The establishment of the Meaningful Use program created incentives for healthcare providers to quickly implement Electronic Health Records (EHRs) into their IT infrastructure. And that goal has largely been met, as only 6% of hospitals overall do not yet utilize an EHR infrastructure, according to Definitive Healthcare. The below chart shows market share of inpatient EHR systems:
However, it seems that this heightened rush to secure EHRs has caused concerns amongst providers as they begin to see that the EHR systems cannot keep up with today’s ever-changing technology. Health Data Management notes that present-day healthcare is progressing into a world with high technological demand. With this technological expansion, clinicians are expecting EHRs to provide more than just textual data. Clinicians are demanding IT infrastructures that can provide the ability to view past the text and into diagnostic images, genomic sequencing, and wave forms.
According to Aaron Miri, CIO of Walnut Hill Medical Center in Dallas, most EHRs are founded on the IT infrastructure known as or related to MUMPS, which uses the quick but simple “rows and columns” approach to organize data. However, Miri sees this 1960s methodology as incapable of keeping pace with today’s technology as it expands beyond simple text. Despite this outdated foundation, technology vendors have created database structures that wrap around and build on the MUMPs archaic architecture, causing an increase in glitches and time lags.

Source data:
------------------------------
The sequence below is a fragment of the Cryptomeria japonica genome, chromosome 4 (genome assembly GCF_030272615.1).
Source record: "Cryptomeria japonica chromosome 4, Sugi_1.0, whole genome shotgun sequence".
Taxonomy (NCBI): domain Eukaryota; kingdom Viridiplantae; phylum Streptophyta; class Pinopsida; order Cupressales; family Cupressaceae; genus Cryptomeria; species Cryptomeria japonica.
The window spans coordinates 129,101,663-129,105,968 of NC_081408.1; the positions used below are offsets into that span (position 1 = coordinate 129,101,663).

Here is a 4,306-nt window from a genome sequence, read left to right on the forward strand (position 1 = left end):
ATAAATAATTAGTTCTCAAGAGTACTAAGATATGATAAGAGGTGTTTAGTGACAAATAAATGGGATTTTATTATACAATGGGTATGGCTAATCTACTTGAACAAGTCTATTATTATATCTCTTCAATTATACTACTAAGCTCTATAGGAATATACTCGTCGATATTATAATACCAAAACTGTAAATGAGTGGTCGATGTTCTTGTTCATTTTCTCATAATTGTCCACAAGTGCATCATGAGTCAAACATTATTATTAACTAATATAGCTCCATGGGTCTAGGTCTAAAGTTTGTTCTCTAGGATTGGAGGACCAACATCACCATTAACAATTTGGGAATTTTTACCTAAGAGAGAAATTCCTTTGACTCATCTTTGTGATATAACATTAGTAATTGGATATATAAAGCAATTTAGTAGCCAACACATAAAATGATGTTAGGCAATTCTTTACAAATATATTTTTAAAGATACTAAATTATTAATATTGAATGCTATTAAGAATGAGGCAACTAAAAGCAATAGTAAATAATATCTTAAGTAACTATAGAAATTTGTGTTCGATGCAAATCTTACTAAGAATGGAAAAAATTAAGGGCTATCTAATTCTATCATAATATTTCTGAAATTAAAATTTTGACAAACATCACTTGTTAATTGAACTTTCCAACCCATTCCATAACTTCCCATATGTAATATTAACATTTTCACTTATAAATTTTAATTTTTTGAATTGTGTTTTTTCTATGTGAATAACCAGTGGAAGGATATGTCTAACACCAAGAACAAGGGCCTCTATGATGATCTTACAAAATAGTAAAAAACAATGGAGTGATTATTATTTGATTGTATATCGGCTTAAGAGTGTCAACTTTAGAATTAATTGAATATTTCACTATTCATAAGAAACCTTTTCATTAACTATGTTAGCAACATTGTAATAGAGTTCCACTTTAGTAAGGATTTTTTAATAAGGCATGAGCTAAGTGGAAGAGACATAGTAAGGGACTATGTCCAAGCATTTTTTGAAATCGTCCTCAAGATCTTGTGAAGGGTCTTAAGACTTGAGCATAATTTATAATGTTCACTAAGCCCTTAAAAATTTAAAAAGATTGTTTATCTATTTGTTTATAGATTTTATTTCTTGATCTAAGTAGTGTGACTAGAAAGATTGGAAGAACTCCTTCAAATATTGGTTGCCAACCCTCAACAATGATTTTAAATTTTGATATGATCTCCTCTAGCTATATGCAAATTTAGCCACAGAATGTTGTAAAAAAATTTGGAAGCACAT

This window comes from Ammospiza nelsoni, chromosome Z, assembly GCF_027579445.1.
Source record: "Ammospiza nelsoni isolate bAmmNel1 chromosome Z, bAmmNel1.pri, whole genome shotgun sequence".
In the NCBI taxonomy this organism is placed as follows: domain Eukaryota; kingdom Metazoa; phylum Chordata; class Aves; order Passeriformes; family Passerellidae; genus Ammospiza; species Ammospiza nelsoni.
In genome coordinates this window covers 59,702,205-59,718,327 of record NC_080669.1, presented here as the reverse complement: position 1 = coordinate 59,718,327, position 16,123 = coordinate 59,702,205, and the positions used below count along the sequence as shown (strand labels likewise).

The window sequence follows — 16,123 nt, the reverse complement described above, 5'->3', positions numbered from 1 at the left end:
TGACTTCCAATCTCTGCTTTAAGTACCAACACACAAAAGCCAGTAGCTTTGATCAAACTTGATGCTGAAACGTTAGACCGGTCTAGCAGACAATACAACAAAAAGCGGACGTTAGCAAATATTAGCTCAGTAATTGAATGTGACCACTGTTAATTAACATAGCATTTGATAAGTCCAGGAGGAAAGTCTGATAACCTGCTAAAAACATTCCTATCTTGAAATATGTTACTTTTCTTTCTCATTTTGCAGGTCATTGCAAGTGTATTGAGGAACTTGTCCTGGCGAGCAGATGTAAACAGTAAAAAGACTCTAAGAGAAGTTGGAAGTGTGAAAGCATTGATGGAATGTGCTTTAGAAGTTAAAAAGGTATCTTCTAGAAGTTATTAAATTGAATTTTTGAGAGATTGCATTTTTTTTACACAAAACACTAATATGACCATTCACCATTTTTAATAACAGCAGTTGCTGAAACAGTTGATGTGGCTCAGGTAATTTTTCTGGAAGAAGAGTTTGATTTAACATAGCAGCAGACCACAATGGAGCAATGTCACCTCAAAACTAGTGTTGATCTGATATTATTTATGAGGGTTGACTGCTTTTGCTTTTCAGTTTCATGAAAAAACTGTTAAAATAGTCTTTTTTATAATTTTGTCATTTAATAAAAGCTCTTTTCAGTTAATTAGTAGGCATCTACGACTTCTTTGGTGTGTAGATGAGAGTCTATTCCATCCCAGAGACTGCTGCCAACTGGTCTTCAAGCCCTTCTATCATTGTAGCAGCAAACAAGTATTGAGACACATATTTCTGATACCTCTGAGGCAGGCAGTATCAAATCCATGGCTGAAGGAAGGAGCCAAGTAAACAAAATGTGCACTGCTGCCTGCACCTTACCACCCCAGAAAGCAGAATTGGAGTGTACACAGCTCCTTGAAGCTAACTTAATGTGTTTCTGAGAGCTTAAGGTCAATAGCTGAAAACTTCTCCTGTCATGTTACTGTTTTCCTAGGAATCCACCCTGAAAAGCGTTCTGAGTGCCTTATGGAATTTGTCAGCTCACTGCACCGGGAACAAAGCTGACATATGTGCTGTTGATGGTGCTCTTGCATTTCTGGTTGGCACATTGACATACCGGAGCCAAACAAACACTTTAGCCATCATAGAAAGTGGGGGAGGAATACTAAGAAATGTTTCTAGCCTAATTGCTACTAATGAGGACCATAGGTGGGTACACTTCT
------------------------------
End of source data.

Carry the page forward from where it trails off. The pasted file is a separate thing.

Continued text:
The vice president of infrastructure and architecture for McKesson Enterprise Information, Ron Dobes, agrees that health providers’ current expectations stretch beyond EHRs’ current technological capabilities. Dobes recognizes that this outdated architecture threatens healthcare operations by decreasing speed and efficiency, disrupting physician-to-physician communication as well as physician-patient relationship, and making it more difficult to enter into the world of tablets and smart phones. Additionally, some technology vendors’ strategy of building secondary databases onto the main platform seems to only increase the probability of these threats. Due to these threats, some technology vendors have begun to require specific technological infrastructures that, for example, increase the rate of performance. Though this long-term fix seems to provide a solution to the risks associated with secondary databases, this investment can cost up to millions of extra dollars, causing most providers to shy away.
Definitive Healthcare has the most up-to-date, comprehensive and integrated data on hospitals, physicians and other healthcare providers. Definitive tracks dozens of technology modules and their vendors, including applications for business intelligence, clinical systems, coding/transcriptions, medication administration, revenue cycle management, and more.